Concern over guide dog attacks in south-west England

Wag (Pic: The Guide Dogs for the Blind Association) Image copyright The Guide Dogs for the Blind Association
Image caption It costs about £50,000 to train and support a guide dog like Wag throughout its life

Guide dog owner Robert Boon's Labrador, Wag, was attacked by a Staffordshire bull terrier in Torbay.

Mr Boon said the terrier was out of control and he felt its teeth slide along his hand as it went to attack his dog.

"I saw the Staffie run towards my dog, heading straight towards her head," he said.

Mr Boon pulled Wag out of the way and ended up in the middle of Abbey Road in Torquay.

He was helped back onto the pavement by passers-by.

Mr Boon said the two men retrieved their Staffordshire bull terrier and left laughing at what had happened.

The Guide Dogs for the Blind Association said it was not an isolated incident in the south west of England, with three attacks reported in 2011, five in 2012 and two so far in 2013.

A spokesman said the attacks were "probably the tip of the iceberg" as not all were reported by owners.

He added that nationally, the number of attacks had increased since 2010 from an average of three per month to eight.

'Child to me'

It costs about £50,000 to train and support a guide dog throughout its life.

The association had feared that Wag, who was very nervous after the attack, would have to stop working as a guide dog.

Image copyright The Guide Dogs for the Blind Association
Image caption The association and Mr Boon have been working to rebuild Wag's confidence

Mr Boon said: "If she was seriously hurt she couldn't work again. One incident could have been the end for her as a guide dog.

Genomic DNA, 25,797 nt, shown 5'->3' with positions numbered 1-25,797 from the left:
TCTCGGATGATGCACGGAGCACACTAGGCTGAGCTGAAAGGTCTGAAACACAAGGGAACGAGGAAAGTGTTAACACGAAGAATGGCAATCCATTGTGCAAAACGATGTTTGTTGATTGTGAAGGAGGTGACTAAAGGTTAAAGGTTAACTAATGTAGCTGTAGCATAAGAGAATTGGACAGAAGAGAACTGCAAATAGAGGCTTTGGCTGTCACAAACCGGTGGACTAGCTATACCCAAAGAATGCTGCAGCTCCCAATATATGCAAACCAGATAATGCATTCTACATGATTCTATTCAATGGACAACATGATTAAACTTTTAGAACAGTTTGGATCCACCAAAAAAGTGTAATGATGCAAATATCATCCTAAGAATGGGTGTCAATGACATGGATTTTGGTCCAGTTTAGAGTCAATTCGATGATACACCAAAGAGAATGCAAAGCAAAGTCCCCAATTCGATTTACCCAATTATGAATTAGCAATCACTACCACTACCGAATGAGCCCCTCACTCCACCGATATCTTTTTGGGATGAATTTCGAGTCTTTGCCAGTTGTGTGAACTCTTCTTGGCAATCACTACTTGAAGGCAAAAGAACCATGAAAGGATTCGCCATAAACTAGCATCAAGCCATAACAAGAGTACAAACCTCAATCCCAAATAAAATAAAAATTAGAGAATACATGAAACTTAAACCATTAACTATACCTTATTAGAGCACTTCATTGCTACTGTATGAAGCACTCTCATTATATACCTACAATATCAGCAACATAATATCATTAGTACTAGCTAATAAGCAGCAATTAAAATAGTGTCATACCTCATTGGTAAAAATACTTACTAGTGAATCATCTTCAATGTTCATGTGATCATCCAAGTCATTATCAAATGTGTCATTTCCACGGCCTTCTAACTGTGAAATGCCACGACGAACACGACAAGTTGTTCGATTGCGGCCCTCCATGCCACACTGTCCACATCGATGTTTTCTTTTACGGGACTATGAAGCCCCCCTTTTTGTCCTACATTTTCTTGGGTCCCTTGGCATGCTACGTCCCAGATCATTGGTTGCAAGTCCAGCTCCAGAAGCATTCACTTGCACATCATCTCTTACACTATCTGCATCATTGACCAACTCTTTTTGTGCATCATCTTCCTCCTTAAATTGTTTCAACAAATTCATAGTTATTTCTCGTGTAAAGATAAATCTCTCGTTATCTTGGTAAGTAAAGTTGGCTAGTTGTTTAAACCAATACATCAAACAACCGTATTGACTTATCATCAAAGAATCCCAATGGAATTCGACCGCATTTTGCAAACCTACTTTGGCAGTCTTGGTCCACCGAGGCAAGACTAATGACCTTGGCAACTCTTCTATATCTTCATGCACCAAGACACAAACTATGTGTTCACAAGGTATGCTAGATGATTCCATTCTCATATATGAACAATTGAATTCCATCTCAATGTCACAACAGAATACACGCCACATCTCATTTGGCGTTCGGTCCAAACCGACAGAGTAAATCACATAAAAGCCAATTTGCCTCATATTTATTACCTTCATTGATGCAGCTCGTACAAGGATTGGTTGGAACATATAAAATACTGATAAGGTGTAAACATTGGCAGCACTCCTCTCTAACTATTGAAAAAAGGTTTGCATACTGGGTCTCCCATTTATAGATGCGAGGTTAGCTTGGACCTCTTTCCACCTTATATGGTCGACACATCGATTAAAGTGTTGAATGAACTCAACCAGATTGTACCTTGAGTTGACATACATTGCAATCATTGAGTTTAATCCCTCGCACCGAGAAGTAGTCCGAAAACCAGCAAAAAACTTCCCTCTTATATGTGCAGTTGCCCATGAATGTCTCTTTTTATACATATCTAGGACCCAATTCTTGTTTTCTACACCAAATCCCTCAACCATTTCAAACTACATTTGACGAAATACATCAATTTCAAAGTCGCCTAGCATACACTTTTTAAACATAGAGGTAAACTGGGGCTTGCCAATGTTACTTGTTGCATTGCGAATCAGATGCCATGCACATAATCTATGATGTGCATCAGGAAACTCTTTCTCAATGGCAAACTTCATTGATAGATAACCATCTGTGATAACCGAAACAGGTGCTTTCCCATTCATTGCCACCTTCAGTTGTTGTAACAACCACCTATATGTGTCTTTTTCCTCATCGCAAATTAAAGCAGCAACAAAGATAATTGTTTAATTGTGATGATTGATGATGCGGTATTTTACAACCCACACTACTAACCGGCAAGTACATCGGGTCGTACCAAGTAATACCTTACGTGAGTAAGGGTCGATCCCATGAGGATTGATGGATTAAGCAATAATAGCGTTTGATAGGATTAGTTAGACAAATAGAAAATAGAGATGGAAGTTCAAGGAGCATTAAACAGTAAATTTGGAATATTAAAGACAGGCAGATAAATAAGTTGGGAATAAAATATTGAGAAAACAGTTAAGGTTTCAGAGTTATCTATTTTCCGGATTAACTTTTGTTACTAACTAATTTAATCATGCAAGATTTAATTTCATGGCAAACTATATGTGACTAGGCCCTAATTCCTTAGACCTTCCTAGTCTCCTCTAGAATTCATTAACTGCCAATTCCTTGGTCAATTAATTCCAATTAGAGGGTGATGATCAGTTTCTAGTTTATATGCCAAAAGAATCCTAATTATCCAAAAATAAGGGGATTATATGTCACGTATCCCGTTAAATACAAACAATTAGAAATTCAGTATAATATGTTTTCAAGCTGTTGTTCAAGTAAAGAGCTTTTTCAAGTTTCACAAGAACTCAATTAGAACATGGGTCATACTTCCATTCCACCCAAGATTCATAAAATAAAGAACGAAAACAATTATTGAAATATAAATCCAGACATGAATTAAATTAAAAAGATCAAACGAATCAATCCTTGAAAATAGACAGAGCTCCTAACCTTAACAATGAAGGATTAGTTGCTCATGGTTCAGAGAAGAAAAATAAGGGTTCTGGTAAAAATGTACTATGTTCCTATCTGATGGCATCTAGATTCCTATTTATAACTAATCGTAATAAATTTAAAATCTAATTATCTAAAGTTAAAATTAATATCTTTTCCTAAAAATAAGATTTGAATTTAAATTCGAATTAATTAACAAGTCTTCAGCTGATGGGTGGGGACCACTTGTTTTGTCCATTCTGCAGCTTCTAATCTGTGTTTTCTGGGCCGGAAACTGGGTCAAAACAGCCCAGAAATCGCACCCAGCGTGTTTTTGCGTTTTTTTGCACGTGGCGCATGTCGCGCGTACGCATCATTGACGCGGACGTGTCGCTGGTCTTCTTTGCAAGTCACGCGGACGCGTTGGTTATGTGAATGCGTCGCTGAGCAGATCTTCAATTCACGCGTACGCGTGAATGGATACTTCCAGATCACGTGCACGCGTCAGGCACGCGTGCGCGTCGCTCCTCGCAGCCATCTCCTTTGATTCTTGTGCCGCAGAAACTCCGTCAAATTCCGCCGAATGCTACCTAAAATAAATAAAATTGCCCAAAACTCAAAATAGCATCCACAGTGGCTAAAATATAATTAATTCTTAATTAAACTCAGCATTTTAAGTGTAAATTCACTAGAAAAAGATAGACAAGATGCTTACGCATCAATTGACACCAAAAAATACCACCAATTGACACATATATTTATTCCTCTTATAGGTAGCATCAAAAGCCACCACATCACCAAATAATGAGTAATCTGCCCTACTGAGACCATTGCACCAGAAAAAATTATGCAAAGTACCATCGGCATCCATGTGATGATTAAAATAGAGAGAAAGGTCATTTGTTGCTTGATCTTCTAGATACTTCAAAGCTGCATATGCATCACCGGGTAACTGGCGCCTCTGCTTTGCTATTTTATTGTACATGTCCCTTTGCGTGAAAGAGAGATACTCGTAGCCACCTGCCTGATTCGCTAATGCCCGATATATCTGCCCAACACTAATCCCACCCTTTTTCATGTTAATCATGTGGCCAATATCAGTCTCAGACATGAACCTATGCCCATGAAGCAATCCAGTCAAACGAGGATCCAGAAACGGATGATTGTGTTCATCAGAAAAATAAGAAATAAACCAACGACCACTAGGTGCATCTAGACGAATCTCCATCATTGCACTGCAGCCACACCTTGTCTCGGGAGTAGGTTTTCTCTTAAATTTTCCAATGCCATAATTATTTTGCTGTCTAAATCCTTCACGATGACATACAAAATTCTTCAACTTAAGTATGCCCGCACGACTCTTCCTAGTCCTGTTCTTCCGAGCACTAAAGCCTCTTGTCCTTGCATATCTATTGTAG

"She's like a child to me and she's my life."

Mr Boon was born with defective eyesight and in recent years his ability to see has rapidly declined and he is now registered as blind.

"If I was totally blind the situation would have been a lot more severe," he said.

"They [guide dogs] are placid dogs and don't know how to defend."

Last week, the government announced that every dog owner in England would have to microchip their animal from 2016 under plans intended to cut a rise in strays.

Chief executive of the association Richard Leaman said: "Compulsory micro chipping promotes responsible dog ownership and gives the police an effective tool to identify a dog's owner and hold them responsible for their dog's behaviour."

Alun Gwernan-Jones, from the association, said: "Many of our dogs have had to retire early following dog attacks.

"We believe that asking the police to treat dog attacks on assistance dogs as seriously as they would do if a dog attacked a human would really help concentrate dog owners' minds on keeping their pets under proper control when out in public."

Devon and Cornwall Police said because it was a matter of legislation, it declined to comment.

Assistant Chief Constable Gareth Pritchard, from the Association of Chief Police Officers, said: "We are seeking to improve the way police officers deal with attacks on assistance dogs and we have made our concerns known to Defra.

"We continue to be concerned about these attacks and are working with association to improve how we deal with these serious circumstances."

Defra is yet to comment.

'No price'

Mr Gwernan-Jones added that there was a "huge psychological impact" on owners following a guide dog attack.

The Guide Dogs for the Blind Association and Mr Boon have been working to rebuild Wag's confidence.

"People don't realise how important guide dogs are," said Mr Boon. "She's absolutely unbelievably important to day-to-day life. She's given me my independence.

"You can't put a price on a guide dog."

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